So, is Twitter a valid interview platform? Yes.
    Is Twitter the best format for conducting and disseminating interviews? No.
    Can Twitterviews provide meaningful, useful, or actionable content? Absolutely! But, so can smoke-signals.
    Is it myopic to dismiss communication based on the media channel? I think so.

    I became aware of Geoff after stumbling upon a Twitter conversation among he and a couple other people. While that particular conversation was of interest to me, I have gained much more from making connections based on a conversation in which I didn't even take part. My exposure to PM related issues has truly grown exponentially as a result. Likewise, the Twitterview itself might not manifest in immediate quantifiable value, it could be the catalyst driving value by virtue of countless tangential connections among various people. So, in spite of the shortcomings of a Twitterview, I can dig it.

    Good Stuff, Geoff. Keep it up!

  • OK, not sure where to begin. In my response to the original post I've said the following:
    “Sorry guys, I can see the novelty but can't quite see the point of using a tool that is obviously not cut to support long textual discussions. Why limit yourself to a 140 characters discussion when you can easily use other more relevant tools?”

    Having read through all the comments so far I am still unsure as to why this is not more than a novelty. I am not particularly concerned about the use of this tool or another, especially when this is done for fun and experimentation. I am more concerned about the greater implications that I can see coming from left field, where this type of communication will be promoted as the next Project Management communication tool. PM 2.0 will use this episode in their next presentation to demonstrate how productive and useful this tool is for promoting collaboration and solving project management issues. It is enough to read the rhetorical question at the end of this post, weather or not Twitterview is part of PM 2.0 or is it a separate thing. The whole notion that a collaboration tool can be part of a Project Management paradigm is ludicrous in exactly the same way that when discussing the creation of a WBS the PMBOK does not relate in any shape or form to any particular technology with which this WBS will be created and maintained. As far at the PMBOK is concerned you could create and maintain your WBS on post-notes. Similarly, project management, as a discipline, requires the project manager and the project team to communicate and collaborate. Whether or not they use Twitter or IM or Skype or the Whiteboard, or any other tool to that matter is entirely irrelevant, at least not from a project management perspective. I can understand and agree with the classification of this sort of tools as Web 2.0 tools, I can't accept the association attempted to be made between these technologies and the Project Management discipline as they have got nothing to do with each other.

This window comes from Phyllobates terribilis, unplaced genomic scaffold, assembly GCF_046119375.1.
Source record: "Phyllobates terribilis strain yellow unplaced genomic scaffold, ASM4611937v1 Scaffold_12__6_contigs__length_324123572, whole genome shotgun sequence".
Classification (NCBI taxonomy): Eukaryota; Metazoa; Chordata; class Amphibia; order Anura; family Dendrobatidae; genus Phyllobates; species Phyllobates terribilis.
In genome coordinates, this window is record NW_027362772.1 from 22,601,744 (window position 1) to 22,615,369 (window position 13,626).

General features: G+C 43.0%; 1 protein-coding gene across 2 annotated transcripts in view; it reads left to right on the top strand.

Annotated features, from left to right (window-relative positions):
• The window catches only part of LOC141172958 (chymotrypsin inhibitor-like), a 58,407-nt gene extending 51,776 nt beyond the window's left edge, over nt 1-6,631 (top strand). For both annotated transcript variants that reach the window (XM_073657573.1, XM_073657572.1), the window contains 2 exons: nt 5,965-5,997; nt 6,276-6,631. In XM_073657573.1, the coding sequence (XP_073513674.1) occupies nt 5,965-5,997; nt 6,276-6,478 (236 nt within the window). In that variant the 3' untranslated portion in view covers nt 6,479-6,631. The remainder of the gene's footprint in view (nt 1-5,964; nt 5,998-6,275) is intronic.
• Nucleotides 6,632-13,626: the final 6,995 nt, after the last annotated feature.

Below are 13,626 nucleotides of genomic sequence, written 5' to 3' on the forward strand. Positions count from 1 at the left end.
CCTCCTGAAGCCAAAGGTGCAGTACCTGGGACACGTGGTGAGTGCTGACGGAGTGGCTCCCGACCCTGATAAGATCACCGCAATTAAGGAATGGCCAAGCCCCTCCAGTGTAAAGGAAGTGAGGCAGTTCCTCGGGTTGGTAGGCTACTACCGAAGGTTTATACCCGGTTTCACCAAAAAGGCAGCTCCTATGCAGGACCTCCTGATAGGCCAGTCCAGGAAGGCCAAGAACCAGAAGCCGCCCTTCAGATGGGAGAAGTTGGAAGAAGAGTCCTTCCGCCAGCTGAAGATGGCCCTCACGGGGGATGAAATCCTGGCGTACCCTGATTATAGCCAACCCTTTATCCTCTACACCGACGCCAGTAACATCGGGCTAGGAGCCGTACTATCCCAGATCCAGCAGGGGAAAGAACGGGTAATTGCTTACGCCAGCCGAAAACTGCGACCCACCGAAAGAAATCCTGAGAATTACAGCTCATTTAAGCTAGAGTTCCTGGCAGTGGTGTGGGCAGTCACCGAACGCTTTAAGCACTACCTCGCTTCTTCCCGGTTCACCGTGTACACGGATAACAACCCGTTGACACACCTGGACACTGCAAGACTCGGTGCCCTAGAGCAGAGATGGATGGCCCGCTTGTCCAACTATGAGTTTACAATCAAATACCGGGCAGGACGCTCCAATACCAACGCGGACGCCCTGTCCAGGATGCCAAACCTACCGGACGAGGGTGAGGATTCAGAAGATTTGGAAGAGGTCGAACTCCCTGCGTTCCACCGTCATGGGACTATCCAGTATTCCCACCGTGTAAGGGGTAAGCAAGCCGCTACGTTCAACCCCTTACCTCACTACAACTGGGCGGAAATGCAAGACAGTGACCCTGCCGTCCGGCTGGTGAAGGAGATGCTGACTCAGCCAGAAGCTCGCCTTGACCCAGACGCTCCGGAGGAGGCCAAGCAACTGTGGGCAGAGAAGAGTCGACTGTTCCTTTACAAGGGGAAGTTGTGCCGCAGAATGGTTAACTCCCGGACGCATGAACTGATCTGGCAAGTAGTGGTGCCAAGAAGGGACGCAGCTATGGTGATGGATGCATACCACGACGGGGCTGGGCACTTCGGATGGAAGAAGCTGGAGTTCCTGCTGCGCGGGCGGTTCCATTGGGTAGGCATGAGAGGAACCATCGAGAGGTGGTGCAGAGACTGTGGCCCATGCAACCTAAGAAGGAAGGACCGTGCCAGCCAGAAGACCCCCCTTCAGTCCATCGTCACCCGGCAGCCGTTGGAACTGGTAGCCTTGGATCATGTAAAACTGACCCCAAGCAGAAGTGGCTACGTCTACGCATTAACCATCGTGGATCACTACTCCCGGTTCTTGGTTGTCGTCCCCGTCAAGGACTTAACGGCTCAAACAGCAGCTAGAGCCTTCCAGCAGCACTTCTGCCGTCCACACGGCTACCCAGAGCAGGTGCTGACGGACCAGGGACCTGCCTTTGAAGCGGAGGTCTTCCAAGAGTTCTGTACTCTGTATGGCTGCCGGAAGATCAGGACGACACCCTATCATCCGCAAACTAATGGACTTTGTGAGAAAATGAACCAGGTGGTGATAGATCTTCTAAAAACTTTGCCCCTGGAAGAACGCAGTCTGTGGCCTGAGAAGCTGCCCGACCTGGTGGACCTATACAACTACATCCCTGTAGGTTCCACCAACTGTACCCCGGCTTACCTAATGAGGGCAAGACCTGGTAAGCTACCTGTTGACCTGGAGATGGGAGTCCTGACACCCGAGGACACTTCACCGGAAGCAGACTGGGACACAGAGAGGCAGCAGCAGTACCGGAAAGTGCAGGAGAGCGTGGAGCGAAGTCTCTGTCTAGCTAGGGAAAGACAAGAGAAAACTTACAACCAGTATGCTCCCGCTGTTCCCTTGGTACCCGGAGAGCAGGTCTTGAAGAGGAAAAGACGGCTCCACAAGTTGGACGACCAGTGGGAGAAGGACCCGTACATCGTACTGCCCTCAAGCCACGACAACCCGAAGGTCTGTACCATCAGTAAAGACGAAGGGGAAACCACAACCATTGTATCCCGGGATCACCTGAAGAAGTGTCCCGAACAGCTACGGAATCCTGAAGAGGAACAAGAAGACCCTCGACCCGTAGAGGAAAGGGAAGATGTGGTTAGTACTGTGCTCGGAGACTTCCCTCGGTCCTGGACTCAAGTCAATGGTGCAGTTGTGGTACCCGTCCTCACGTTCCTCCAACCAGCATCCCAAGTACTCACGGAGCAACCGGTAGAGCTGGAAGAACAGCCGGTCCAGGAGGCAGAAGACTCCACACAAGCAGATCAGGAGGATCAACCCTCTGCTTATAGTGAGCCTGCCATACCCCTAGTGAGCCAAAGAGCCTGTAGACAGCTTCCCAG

The research suggests (and I've quoted it extensively in my blog) that the young generation (and I'm now referring to those who are now in their early to late 20's) is hooked on these technologies to the point that they see having access to social media tools almost a mandatory entry point to their work environment. This has far reaching implications on a number of fronts, but in the context of this discussion the obvious implication is that this generation will attempt to drive the tools (i.e. bring in the solutions) without clearly understanding the problem domain into which they are being introduced. So, in summary, I love these tools like anyone else, I use them, and I enjoy promoting them. But as I use these tools the question that sits in the front of my mind is always, what is the correct tool with which I would be best solve a particular problem domain. Needs and objectives first, tools last.

  • Hiya Shim thanks for the great explanation! 🙂